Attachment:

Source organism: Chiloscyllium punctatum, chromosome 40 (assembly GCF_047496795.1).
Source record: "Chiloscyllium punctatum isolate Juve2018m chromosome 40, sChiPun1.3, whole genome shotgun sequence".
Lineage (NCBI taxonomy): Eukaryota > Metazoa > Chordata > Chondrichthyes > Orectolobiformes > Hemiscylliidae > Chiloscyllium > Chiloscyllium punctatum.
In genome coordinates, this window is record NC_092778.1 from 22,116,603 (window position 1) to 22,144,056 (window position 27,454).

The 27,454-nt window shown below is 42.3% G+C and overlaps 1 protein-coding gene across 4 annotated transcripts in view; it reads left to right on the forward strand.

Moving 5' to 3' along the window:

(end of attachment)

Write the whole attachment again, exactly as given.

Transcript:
Source organism: Chiloscyllium punctatum, chromosome 40 (assembly GCF_047496795.1).
Source record: "Chiloscyllium punctatum isolate Juve2018m chromosome 40, sChiPun1.3, whole genome shotgun sequence".
Lineage (NCBI taxonomy): Eukaryota > Metazoa > Chordata > Chondrichthyes > Orectolobiformes > Hemiscylliidae > Chiloscyllium > Chiloscyllium punctatum.
In genome coordinates, this window is record NC_092778.1 from 22,116,603 (window position 1) to 22,144,056 (window position 27,454).

The 27,454-nt window shown below is 42.3% G+C and overlaps 1 protein-coding gene across 4 annotated transcripts in view; it reads left to right on the forward strand.

Moving 5' to 3' along the window: